And when He has come, He will convict the world of sin, and of righteousness, and of judgment: of sin, because they do not believe in Me; of righteousness, because I go to My Father and you see Me no more; of judgment, because the ruler of this world is judged. John 16:8-11
The Holy Spirit works with the Word to bring conviction on the sinner, and this is where the Word begins its cleansing work. The Word tells you the blood of Jesus cleanses you from all sin, and as you abide in it, it will keep you clean throughout your life.
The disciples walked with Jesus and heard Him speak wherever they went. The Word came to them day after day, doing its work as Jesus said:
You are already clean because of the word which I have spoken to you. John 15:3
An interesting incident happened at the last supper that Jesus was with them, when He began to wash His disciples’ feet:
Then He came to Simon Peter. And Peter said to Him, “Lord, are You washing my feet?” Jesus answered and said to him, “What I am doing you do not understand now, but you will know after this.” Peter said to Him, “You shall never wash my feet!” Jesus answered him, “If I do not wash you, you have no part with Me.” Simon Peter said to Him, “Lord, not my feet only, but also my hands and my head!” Jesus said to him, “He who is bathed needs only to wash his feet, but is completely clean; and you are clean, but not all of you.” For He knew who would betray Him; therefore He said, “You are not all clean.” John 13:6-10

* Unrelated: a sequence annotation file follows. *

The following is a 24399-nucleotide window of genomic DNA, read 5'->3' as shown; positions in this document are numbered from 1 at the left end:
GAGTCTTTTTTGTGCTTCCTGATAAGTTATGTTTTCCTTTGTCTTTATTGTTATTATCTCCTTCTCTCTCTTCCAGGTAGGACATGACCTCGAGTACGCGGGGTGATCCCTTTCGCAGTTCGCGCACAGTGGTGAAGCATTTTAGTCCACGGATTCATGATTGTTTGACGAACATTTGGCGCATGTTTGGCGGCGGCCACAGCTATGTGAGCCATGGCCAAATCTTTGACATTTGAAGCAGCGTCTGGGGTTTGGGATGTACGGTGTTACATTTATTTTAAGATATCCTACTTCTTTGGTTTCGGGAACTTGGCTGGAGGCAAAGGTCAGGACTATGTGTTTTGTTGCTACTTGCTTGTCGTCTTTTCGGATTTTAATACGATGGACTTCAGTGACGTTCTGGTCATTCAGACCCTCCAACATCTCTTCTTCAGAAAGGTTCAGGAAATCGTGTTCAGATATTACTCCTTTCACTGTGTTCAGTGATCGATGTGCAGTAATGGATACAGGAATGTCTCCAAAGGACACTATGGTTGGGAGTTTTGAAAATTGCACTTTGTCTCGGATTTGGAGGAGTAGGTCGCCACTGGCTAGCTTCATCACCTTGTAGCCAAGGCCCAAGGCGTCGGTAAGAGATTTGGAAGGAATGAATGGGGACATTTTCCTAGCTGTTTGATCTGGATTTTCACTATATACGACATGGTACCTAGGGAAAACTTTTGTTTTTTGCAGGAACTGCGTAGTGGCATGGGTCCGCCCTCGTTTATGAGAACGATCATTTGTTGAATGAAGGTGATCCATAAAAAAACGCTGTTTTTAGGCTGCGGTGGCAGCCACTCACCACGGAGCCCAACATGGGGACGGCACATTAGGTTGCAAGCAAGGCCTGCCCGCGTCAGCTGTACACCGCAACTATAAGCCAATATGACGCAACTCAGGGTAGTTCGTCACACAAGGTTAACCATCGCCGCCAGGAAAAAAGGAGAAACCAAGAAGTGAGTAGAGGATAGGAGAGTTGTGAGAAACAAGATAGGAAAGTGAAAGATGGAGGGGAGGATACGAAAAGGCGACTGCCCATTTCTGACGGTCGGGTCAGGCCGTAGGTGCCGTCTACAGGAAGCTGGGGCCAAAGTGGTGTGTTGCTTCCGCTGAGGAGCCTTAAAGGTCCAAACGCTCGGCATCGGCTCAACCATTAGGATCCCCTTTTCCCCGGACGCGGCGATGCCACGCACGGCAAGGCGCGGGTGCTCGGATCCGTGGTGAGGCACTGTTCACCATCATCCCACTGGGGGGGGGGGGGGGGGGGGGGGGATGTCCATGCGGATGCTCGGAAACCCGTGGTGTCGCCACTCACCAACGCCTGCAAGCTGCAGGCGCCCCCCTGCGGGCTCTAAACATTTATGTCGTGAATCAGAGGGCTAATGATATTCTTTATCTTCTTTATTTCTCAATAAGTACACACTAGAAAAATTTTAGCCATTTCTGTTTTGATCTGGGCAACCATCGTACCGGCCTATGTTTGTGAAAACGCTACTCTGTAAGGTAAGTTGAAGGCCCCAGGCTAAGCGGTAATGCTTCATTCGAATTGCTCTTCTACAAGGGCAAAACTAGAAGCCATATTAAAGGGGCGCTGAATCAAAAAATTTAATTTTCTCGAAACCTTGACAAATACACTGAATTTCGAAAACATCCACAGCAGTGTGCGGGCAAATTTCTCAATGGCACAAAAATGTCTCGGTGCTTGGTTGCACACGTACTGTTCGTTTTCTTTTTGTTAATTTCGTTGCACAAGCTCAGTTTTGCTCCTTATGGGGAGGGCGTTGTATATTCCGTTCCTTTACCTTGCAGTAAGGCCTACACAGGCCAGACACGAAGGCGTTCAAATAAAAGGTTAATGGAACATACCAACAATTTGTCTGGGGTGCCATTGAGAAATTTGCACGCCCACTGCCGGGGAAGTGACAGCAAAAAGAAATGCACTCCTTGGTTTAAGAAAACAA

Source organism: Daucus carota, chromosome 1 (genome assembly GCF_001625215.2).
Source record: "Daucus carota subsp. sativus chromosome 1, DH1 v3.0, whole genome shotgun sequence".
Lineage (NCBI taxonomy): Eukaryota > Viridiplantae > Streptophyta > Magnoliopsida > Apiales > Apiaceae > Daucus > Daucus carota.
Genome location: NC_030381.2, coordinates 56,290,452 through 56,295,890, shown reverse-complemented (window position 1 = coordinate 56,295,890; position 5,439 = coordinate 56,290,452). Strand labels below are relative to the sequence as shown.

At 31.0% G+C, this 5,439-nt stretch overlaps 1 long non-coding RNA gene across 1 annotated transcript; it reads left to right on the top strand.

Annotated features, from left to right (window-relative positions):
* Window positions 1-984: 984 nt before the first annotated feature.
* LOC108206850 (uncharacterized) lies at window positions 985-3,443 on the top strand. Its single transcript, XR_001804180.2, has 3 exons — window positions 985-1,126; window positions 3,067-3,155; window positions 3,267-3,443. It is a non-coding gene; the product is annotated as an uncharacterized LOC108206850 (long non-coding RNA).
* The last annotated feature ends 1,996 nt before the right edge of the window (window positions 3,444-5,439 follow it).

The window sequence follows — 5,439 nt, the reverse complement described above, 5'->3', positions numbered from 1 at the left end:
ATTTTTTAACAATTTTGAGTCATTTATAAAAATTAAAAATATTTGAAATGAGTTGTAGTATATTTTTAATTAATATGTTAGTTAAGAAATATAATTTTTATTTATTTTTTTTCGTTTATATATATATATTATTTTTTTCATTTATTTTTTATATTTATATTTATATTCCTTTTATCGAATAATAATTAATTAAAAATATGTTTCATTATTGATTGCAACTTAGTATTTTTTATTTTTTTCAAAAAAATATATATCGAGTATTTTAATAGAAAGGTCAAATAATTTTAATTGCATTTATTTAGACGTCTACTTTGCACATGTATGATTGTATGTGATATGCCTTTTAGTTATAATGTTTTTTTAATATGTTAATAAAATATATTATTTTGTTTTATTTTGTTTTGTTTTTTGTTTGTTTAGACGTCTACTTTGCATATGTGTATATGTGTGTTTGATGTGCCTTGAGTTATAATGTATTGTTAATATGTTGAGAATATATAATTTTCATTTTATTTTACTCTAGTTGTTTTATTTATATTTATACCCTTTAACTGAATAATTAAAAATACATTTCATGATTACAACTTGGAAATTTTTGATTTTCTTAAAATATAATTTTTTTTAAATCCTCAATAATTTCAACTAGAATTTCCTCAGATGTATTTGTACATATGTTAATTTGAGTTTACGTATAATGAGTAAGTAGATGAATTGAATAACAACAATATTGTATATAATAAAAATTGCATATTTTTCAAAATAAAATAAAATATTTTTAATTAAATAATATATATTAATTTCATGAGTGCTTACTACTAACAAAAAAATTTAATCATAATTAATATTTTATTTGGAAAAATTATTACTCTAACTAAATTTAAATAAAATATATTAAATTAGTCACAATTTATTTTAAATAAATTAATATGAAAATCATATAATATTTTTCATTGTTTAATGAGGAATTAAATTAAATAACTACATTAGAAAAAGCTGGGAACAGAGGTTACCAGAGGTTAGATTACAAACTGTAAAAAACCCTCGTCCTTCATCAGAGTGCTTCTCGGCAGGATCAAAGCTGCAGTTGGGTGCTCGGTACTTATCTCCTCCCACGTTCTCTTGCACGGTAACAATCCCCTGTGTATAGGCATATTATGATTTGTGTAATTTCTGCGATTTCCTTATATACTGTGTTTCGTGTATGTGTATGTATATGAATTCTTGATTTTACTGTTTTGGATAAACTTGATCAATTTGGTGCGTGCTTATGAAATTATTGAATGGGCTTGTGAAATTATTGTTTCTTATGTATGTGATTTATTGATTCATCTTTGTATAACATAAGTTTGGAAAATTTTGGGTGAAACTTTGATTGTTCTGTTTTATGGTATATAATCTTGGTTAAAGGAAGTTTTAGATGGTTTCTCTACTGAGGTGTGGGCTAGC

Jesus used Peter’s reaction as an opportunity to teach a spiritual truth: he who is already clean only needs to wash away the dirt that clings to him from walking in this sinful world. By bringing Judas’ evil heart into the conversation, it is clear that Jesus did not mean they were bodily clean, but spiritually. Some people quickly connect this washing to baptism, but baptism was not part of this discussion. As a matter of fact, we have no record of the disciples’ baptism. We do believe they were baptized, but it is not mentioned here, and for that reason we cannot connect their cleansing in this passage with baptism.
In his letter to the Ephesians Paul writes about the washing of water by the Word:
Husbands, love your wives, just as Christ also loved the church and gave Himself for her, that He might sanctify and cleanse her with the washing of water by the word, that He might present her to Himself a glorious church, not having spot or wrinkle or any such thing, but that she should be holy and without blemish. Ephesians 5:26-27